Matching packet metainformation

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Revision as of 13:17, 5 January 2017 by Arturo (talk | contribs) (add section Matching packet priority)
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nftables comes with the packet metainformation selectors that you can use to match information that is stored in the network packet.

The meta selectors

The current metainformation that you can match is:

  • interface device name and interface device index: iifname, oifname, iif and oif.
  • interface type: iiftyte and oiftype.
  • tc handle: priority.
  • socket user and group identifier: skuid and skgid.
  • packet length: length.

Matching packets by interface name

You can use the following selectors to match the interface name:

  • iifname, to match the input network interface name.
  • oifname, to match the output network interface name.
  • iif, to match the interface index of the network interface name. This faster than iifname as it only has to compare a 32-bits unsigned integer instead of a string. The interface index is dynamically allocated, so don't use this for interfaces that are dynamically created and destroyed, eg. ppp0.
  • oif, like iif but it matches the output network interface index.

An example usage of the interface name is the following:

% nft add rule filter input meta oifname lo accept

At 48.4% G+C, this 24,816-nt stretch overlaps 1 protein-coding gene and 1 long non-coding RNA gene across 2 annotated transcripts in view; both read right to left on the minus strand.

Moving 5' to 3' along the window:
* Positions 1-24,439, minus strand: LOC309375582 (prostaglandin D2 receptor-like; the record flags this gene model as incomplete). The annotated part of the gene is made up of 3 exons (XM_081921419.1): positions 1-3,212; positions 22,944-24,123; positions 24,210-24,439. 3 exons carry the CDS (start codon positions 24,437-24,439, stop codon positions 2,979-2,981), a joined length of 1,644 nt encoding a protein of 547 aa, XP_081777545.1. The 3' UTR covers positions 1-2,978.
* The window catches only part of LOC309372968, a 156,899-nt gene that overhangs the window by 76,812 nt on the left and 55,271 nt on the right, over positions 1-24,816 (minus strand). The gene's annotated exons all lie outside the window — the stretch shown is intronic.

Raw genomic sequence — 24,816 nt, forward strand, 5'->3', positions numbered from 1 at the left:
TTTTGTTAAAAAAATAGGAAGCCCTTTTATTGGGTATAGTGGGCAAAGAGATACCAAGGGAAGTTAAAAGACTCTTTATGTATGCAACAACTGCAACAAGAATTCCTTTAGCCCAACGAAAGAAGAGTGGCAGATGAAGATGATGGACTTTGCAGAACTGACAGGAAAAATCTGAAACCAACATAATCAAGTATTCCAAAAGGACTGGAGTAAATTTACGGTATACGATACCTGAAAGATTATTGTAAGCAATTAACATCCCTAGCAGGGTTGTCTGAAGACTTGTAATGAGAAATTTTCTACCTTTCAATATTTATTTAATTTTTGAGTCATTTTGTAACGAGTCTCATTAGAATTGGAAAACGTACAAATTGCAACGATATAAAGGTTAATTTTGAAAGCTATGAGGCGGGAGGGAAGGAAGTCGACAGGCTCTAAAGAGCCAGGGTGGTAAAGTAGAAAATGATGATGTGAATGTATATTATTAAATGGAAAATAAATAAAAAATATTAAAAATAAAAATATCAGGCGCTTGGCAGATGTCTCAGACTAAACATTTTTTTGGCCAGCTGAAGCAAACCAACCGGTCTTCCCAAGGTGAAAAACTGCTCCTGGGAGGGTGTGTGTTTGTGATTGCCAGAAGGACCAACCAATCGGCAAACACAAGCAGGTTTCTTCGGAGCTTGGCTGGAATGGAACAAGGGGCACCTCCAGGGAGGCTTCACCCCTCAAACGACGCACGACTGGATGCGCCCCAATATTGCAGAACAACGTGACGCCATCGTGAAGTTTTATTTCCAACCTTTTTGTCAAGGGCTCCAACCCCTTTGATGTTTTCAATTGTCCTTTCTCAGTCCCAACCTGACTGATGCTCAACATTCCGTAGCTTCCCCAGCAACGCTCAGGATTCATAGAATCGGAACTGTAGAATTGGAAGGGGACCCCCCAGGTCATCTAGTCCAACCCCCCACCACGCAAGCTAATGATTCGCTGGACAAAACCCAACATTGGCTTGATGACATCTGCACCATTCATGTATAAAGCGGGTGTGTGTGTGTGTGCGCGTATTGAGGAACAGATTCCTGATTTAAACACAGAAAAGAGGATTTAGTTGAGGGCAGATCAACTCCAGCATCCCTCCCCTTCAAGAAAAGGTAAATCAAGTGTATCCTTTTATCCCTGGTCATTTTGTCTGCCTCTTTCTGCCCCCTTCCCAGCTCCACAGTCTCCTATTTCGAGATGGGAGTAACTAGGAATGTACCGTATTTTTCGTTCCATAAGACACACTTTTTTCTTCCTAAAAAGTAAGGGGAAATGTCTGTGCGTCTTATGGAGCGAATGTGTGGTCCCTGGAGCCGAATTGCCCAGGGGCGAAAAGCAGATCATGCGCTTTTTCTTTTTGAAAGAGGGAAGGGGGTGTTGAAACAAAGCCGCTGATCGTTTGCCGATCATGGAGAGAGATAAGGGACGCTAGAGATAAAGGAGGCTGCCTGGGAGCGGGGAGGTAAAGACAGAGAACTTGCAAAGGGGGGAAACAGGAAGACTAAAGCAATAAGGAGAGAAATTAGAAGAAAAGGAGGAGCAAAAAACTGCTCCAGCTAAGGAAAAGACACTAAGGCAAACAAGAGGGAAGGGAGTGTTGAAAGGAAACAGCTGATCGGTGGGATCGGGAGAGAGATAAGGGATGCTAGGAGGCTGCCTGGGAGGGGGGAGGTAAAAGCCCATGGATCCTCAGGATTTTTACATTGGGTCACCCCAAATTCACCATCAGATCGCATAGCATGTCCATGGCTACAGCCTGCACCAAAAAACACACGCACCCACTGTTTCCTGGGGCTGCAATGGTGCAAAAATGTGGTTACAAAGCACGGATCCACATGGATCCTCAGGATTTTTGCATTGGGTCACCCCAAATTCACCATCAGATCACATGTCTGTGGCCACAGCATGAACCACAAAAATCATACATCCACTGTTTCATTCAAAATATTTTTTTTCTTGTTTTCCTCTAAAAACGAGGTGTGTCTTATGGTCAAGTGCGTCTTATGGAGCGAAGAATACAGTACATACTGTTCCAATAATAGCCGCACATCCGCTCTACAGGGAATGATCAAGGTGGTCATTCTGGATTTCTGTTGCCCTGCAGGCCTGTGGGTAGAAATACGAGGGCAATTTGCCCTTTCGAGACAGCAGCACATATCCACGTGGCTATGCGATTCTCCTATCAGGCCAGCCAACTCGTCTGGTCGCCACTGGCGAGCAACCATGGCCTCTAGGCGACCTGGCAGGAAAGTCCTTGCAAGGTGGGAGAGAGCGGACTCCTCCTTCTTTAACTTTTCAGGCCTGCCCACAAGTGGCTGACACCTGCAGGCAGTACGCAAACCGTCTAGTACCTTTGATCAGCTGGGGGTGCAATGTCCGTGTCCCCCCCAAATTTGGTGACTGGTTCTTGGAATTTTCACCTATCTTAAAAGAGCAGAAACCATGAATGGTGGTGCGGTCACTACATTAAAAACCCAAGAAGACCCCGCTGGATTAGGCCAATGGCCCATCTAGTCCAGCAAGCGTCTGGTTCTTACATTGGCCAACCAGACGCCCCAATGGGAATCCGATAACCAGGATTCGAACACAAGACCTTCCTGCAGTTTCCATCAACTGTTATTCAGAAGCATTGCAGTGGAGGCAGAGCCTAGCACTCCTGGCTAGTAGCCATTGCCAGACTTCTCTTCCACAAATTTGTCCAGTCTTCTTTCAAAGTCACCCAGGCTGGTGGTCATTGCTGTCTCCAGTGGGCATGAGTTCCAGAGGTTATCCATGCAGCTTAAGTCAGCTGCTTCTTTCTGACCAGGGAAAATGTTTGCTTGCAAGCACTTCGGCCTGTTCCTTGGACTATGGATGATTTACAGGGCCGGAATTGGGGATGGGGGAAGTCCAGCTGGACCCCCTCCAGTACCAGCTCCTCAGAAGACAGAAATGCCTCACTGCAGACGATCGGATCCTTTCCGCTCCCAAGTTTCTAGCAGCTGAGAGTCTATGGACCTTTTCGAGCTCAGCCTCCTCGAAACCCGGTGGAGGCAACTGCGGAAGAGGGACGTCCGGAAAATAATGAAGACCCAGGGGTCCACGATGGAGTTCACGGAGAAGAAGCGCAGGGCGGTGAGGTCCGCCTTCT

This rule accepts all traffic for the loopback pseudodevice lo.

Matching packets by packet mark

You can match packets whose mark is 123 with the following rule:

nft add rule filter output meta mark 123 counter

Matching packets the socket UID

You can use your user name to match traffic, eg.

% nft add rule filter output meta skuid pablo counter

Or the 32-bits unsigned integer (UID) in case there is no entry in /etc/passwd for a given user.

% nft add rule filter output meta skuid 1000 counter

Let's just generate some HTTP traffic to test this rule:

% wget --spider

Then, if you check the counters, you can verify that the packets are matching that rule.

% nft list table filter
table ip filter {
        chain output {
                 type filter hook output priority 0;
                 skuid pablo counter packets 7 bytes 510

        chain input {
                 type filter hook input priority 0;

Important: Beware if you test this with ping, it is usually installed with suid so that traffic will match the root user (uid=0).

Matching packet priority

Since nftables v0.7 you can match the packet priority, the tc classid:

% nft add rule filter forward meta priority abcd:1234